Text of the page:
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I am attempting to create my first OS-level GUI using wxPython. I have the book wxPython in Action and have looked at the code demos. I have no experience with event-driven programming (aside from some Javascript), sizers, and all of the typical GUI elements. The book is organized a little strangely and assumes I know far more about OS GUI programming than I actually do. I'm fairly recent to object-oriented programming, as well. I'm aware that I am clearly out of my depth.

My application, on the GUI side, is simple: mostly a set of reminder screens ("Turn on the scanner," "Turn on the printer," etc) and background actions in Python either in the filesystem or from hitting a web service, but it is just complex enough that the Wizard class does not quite seem to cover it. I have to change the names on the "Back" and "Next" buttons, disable them at times, and so forth.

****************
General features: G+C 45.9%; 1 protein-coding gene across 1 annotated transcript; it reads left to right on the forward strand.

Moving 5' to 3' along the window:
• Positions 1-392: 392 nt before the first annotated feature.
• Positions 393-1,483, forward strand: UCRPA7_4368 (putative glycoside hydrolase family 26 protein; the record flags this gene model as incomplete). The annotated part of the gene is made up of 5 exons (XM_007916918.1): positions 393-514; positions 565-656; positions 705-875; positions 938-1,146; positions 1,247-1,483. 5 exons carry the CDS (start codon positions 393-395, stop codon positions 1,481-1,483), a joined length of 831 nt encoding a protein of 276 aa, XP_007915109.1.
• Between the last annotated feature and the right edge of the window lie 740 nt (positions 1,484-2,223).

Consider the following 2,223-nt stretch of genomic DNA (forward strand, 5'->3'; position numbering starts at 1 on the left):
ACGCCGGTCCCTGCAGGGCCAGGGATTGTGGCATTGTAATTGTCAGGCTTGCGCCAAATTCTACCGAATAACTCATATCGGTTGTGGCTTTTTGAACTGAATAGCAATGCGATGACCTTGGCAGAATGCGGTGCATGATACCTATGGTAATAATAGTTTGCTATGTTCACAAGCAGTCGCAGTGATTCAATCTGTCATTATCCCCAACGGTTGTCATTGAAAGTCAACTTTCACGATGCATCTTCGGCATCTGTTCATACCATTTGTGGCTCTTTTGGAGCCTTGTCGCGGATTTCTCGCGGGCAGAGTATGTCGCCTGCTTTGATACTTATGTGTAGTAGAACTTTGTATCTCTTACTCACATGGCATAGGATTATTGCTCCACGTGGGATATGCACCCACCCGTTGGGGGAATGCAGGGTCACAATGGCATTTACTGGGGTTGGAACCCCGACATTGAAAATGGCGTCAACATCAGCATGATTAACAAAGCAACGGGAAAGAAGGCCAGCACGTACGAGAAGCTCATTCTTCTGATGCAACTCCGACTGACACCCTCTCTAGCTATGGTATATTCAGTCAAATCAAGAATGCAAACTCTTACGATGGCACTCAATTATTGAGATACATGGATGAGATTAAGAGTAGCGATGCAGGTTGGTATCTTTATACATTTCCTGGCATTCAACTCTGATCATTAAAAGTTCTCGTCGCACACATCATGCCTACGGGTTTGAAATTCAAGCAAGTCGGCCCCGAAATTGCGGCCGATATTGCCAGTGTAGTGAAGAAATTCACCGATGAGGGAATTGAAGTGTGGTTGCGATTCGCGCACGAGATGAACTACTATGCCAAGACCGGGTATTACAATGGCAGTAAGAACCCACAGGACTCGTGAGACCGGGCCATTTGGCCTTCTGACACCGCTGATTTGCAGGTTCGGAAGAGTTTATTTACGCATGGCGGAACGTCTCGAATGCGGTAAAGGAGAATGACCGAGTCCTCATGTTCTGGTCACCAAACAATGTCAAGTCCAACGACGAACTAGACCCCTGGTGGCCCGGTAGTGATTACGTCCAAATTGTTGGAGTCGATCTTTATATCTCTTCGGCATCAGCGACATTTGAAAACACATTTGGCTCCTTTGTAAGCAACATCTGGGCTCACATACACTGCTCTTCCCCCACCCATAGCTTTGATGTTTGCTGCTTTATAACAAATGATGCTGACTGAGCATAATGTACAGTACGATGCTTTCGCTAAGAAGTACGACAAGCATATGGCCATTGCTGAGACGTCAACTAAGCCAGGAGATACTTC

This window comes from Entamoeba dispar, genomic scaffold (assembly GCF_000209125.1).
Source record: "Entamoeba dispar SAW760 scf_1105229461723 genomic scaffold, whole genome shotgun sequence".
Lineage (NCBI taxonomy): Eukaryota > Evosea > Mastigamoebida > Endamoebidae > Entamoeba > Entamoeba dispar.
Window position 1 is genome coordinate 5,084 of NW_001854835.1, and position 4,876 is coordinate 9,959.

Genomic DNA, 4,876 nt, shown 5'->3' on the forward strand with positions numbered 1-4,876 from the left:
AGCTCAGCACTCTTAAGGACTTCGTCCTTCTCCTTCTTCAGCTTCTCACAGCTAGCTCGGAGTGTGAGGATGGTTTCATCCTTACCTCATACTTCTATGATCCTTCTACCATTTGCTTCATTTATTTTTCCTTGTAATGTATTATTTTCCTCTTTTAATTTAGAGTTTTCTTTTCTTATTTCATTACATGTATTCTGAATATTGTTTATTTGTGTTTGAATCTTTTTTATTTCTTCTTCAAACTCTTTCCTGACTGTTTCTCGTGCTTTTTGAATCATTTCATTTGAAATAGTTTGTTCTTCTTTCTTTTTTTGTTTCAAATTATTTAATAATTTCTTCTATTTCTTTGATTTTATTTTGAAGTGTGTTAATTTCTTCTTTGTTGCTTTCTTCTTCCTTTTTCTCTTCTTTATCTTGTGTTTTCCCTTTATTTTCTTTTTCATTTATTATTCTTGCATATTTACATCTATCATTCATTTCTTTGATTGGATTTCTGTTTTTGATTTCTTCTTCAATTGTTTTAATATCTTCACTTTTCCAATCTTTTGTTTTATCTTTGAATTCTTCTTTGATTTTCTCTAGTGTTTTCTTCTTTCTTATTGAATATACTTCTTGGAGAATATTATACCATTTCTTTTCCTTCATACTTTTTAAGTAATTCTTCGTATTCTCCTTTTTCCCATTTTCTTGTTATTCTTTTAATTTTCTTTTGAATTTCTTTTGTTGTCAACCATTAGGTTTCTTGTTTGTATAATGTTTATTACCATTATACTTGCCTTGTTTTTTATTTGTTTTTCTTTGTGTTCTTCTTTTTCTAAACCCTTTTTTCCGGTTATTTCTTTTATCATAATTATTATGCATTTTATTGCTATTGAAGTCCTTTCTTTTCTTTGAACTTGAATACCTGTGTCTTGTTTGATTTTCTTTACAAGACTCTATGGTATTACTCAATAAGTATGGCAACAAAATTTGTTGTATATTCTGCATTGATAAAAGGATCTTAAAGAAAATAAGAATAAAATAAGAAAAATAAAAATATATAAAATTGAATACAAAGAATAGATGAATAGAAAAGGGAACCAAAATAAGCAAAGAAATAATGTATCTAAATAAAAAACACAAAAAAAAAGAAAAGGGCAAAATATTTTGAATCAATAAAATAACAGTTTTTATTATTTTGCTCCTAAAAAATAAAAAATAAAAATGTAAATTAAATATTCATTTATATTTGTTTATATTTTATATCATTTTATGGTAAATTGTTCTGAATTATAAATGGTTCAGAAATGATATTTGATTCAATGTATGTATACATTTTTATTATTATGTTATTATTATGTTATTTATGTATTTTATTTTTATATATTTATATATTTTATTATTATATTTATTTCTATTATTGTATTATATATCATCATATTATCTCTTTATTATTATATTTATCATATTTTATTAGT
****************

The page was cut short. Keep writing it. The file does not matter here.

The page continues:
What is the standard process for an application such as mine?

1) Create a single wxFrame, then put all of my wxPanels inside of it, hiding all but one, then performing a sequence of hides and shows as the "Next" button (or the current equivalent) are triggered?

2) Create multiple wxFrames, with one wxPanel in each, then switch between them?

3) Some non-obvious fashion of changing the names of the buttons in wxWizard and disabling them?

4) Something I have not anticipated in the three categories above.

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up vote 1 down vote accepted

I don't have a good understanding of your application, but trying to force wxWizard to suit your needs sounds like a bad idea.

I suggest checking out the Demos available from the wxPython website. Go through each demo and I bet you'll find one that suits your needs.

I've personally never used wxWizard as I find it too cumbersome. Instead, I create a sequence of dialogs that do what I need.

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